British TV content is a big deal these days. Just ask Netflix and Amazon, with new reports revealing how the two giants of the subscription video-on-demand world spent a combined total of £150 million on UK productions last year.
Whilst this represents a relatively small percentage of total money spent on British TV content in 2017 – with the likes of the BBC, Sky, ITV and Channel 4 spending much more – it’s clear that the cord-cutting aspirations of the SVOD heavyweights are here to stay. So, how alarmed should the TV advertising industry be? Here are three reasons why the panic button can be left alone.
Perhaps the biggest threat to broadcast TV’s iron grip lies in the investment made by Netflix and Amazon in quality TV dramas. The likes of The Crown, House of Cards and Stranger Things have certainly left their marks over the past couple of years, and yet, for all the lyrical that’s been waxed, SVOD services still account for just 6.4% of an individual’s video day. Live TV, on the other hand, takes up 56.4% of our time.
Granted, variances are detectable by age group. 16-34 year-olds, for example, are spending 12.6% of their video day on subscription streaming sites – though live TV is still ahead on 33.1%. In general, TV viewing per adult remains stable, with the average person watching 3 hours 42 minutes of television a day. Again, this drops to 1 hour 55 minutes for younger viewers, but a point to make here is that TV is still extremely effective when used in conjunction with online platforms such as YouTube, VOD and social video.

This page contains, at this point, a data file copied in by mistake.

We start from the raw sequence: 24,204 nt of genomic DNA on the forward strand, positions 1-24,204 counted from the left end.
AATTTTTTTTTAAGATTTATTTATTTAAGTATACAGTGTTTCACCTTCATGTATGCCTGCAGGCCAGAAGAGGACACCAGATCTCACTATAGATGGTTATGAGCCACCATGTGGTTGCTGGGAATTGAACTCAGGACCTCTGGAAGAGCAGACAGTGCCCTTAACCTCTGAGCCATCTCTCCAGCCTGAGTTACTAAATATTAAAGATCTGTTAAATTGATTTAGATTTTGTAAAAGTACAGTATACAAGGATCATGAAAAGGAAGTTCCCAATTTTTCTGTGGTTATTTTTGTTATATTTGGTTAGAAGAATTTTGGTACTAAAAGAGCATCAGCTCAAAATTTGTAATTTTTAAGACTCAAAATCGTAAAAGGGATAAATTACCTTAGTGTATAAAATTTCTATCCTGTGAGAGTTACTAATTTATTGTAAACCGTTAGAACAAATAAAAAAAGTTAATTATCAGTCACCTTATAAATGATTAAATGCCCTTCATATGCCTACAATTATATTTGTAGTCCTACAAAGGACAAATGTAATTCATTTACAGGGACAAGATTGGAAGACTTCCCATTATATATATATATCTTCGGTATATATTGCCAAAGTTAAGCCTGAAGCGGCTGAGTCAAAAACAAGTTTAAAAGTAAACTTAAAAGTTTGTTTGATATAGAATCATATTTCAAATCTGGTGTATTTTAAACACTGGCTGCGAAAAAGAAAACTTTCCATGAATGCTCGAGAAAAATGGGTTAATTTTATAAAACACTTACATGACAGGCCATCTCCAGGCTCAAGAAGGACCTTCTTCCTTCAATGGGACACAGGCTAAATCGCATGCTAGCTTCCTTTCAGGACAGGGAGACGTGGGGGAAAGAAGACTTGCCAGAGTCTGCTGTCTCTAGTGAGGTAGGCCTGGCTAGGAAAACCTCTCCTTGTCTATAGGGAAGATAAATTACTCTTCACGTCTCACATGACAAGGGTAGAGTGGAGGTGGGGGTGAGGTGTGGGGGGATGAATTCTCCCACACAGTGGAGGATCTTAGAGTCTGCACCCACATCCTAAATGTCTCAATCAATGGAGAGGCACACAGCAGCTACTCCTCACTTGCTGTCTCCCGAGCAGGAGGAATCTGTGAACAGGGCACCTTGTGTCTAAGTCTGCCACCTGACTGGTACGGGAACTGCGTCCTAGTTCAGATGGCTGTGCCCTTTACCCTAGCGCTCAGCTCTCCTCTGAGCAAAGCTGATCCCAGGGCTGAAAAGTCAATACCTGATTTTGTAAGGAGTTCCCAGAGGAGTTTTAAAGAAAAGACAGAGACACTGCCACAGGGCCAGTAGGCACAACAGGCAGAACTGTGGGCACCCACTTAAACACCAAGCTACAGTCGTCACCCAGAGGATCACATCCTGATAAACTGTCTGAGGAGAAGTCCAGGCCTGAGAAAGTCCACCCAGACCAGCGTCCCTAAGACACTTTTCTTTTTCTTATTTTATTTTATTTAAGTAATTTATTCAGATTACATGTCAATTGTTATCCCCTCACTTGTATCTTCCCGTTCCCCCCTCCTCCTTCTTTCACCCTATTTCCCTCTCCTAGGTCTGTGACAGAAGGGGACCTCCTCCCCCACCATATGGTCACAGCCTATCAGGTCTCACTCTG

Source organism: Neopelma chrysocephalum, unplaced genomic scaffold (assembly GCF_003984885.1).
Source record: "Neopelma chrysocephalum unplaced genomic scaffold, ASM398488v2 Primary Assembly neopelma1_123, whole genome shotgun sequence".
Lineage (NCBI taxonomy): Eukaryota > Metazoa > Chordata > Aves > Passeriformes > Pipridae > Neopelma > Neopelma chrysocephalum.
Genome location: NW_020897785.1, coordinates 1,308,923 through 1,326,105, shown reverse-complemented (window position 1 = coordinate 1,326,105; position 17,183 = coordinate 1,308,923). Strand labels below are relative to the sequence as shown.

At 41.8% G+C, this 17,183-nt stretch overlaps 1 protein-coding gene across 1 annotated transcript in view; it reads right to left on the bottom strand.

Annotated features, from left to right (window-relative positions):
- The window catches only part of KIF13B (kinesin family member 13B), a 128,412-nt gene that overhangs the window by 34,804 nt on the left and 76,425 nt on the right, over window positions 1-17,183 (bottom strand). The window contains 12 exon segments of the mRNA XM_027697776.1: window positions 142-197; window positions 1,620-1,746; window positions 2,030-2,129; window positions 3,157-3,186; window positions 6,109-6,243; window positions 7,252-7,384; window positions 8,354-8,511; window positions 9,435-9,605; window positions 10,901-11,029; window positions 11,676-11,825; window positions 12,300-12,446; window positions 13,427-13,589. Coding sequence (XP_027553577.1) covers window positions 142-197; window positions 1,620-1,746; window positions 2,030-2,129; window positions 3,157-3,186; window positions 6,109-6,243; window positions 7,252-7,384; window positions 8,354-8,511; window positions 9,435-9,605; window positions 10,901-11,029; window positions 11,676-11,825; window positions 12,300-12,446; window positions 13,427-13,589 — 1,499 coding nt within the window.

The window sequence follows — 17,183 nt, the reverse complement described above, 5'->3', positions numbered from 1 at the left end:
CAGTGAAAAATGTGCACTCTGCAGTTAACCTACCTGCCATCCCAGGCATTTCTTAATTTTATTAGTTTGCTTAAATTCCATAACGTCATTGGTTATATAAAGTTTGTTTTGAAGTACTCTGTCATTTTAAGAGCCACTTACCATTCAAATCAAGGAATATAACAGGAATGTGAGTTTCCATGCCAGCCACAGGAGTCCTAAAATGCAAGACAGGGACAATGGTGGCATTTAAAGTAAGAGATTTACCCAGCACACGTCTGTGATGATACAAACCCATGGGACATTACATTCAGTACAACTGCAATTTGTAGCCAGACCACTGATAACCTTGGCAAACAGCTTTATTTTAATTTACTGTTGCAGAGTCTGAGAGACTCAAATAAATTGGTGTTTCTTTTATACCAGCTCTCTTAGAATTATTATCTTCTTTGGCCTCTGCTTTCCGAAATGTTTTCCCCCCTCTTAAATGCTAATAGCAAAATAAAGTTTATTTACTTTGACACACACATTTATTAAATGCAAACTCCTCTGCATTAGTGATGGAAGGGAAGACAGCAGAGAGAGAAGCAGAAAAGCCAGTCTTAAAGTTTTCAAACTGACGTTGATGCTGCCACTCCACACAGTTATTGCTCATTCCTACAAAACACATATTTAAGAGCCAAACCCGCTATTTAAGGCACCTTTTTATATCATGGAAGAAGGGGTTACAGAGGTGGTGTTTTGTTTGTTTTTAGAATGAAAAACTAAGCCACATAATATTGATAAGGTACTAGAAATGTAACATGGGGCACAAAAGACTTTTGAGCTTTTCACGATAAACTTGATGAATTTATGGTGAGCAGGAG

Why do we watch TV? Quite often, it’s a matter of switching on to switch off. Whether it’s to relax after a stressful day at work, zone out after the night before, or to wind down after the kids have gone to bed, TV remains the go-to place for mental rest.
Flicking through the EPG in a semi-attentive state is part of the passive enjoyment we get from TV. And, perhaps most importantly of all – especially considering the fact one adult watches 42 TV adverts per day – it’s also the time for browsing the internet, Tweeting and texting.
Sure, we’re also partial to a boxset binge on Netflix or Amazon. Yet this always feels like more of a commitment; an acknowledgement that time and energy is going to be invested in immersing yourself in another world. Often, we just want to flop onto the sofa and avoid anything that requires too much concentration.
Not all TV viewing is passive, however. Us humans love to feel like we’re part of something bigger. Belonging to a group brings security and social enrichment; we thrive off connections with other humans and will often follow the herd to find them. And TV is the alpha herder.
Whether its tuning in to a live sports event, the latest episode of Downtown, our favourite Saturday night talent show or Love Island, we simply must be a part of the conversation. TV gives us something to talk about online, in the office or over drinks. It fuels debate and invites active participation.
Netflix and Amazon cannot offer the same national ‘moments’: there’s no single schedule to bring us together, and no exciting buzz in the lead up to the next episode. On the contrary, binge viewing is a solitary activity prone to ruin when the experience is shared. A bit of banter during Mindhunter? Leave. Please leave now.
Still unsure if TV’s for you? Our experts would more than happy to help you find the right media mix for your brand. Contact us today.